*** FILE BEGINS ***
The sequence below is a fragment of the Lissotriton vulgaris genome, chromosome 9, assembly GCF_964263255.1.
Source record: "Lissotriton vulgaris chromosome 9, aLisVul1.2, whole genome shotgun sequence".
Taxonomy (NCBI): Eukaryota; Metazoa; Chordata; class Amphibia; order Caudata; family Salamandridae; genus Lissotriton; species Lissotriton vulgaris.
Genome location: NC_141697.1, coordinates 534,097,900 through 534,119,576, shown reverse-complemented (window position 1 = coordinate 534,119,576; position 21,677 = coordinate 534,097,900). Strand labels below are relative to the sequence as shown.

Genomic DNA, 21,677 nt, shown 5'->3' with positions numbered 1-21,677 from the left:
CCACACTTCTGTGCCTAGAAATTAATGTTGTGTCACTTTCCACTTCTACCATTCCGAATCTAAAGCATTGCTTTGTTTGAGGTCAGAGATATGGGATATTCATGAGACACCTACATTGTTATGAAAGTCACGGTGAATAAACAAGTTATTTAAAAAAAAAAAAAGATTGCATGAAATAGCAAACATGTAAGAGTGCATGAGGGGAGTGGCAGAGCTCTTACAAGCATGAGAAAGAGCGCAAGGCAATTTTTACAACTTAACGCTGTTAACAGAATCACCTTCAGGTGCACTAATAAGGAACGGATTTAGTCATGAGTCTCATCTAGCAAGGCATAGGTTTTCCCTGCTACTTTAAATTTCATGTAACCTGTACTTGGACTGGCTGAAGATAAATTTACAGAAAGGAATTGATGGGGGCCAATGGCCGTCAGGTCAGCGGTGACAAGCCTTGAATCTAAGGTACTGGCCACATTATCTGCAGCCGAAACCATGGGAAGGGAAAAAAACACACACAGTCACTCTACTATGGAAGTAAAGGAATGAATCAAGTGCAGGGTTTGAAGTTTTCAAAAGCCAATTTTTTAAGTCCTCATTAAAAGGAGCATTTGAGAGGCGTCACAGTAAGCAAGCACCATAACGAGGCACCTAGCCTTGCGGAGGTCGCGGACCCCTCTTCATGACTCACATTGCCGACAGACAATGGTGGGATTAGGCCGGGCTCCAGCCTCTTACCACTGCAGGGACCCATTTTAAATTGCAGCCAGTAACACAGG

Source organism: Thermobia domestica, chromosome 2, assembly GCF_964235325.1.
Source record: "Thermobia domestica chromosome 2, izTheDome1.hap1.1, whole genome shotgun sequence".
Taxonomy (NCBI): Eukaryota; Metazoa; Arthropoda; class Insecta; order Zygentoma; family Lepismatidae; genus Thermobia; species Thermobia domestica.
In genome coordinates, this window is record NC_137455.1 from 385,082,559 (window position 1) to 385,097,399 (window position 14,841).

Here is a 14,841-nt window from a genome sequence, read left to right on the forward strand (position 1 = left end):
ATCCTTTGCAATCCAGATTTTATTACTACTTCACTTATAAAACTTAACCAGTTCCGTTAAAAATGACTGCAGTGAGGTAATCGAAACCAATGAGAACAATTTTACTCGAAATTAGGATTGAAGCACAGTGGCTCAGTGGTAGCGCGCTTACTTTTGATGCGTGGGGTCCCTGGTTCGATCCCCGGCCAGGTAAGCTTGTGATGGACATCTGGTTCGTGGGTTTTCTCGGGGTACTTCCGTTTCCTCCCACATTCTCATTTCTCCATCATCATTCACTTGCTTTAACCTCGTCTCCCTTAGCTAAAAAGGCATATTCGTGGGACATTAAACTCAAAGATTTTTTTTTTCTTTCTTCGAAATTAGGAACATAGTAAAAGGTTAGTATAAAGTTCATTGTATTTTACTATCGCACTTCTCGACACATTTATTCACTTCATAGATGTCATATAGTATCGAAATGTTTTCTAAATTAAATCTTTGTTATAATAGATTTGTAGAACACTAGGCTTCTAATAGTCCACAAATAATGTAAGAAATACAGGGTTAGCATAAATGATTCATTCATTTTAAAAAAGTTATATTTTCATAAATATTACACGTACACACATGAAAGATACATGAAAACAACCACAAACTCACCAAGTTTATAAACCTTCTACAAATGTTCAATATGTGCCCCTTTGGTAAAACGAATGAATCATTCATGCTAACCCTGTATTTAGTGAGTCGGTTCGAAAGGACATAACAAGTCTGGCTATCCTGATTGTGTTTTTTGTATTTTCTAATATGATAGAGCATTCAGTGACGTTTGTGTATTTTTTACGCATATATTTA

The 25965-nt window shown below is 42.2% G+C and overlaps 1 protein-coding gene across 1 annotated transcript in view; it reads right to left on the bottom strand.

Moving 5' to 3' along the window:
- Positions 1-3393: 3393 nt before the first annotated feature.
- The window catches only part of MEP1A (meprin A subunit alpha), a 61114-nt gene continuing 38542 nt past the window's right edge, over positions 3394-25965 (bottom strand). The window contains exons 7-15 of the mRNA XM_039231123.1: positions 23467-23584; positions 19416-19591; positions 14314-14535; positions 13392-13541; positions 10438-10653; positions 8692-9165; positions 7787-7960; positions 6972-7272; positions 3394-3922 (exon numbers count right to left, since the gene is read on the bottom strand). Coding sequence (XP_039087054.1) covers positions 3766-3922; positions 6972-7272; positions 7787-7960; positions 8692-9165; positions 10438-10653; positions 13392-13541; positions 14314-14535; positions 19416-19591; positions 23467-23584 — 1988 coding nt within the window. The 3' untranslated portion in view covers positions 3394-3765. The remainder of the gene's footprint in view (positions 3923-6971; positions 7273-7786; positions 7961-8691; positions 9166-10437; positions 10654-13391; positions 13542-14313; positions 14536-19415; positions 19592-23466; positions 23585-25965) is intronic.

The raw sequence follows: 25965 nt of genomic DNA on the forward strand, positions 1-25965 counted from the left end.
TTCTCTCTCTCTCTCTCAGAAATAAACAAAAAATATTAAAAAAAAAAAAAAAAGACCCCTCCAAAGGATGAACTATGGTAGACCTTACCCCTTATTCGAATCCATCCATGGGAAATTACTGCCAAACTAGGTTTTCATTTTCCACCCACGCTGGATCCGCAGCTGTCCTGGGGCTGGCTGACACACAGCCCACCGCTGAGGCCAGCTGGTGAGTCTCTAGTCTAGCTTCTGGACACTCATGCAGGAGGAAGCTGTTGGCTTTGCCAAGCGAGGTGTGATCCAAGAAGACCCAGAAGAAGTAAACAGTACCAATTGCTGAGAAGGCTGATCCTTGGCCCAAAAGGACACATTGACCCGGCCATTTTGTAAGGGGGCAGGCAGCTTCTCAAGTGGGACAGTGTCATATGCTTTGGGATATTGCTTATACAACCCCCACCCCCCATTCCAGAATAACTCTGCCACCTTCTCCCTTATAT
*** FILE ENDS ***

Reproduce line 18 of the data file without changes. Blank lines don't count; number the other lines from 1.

TTCTCTCTCTCTCTCTCAGAAATAAACAAAAAATATTAAAAAAAAAAAAAAAAGACCCCTCCAAAGGATGAACTATGGTAGACCTTACCCCTTATTCGAATCCATCCATGGGAAATTACTGCCAAACTAGGTTTTCATTTTCCACCCACGCTGGATCCGCAGCTGTCCTGGGGCTGGCTGACACACAGCCCACCGCTGAGGCCAGCTGGTGAGTCTCTAGTCTAGCTTCTGGACACTCATGCAGGAGGAAGCTGTTGGCTTTGCCAAGCGAGGTGTGATCCAAGAAGACCCAGAAGAAGTAAACAGTACCAATTGCTGAGAAGGCTGATCCTTGGCCCAAAAGGACACATTGACCCGGCCATTTTGTAAGGGGGCAGGCAGCTTCTCAAGTGGGACAGTGTCATATGCTTTGGGATATTGCTTATACAACCCCCACCCCCCATTCCAGAATAACTCTGCCACCTTCTCCCTTATAT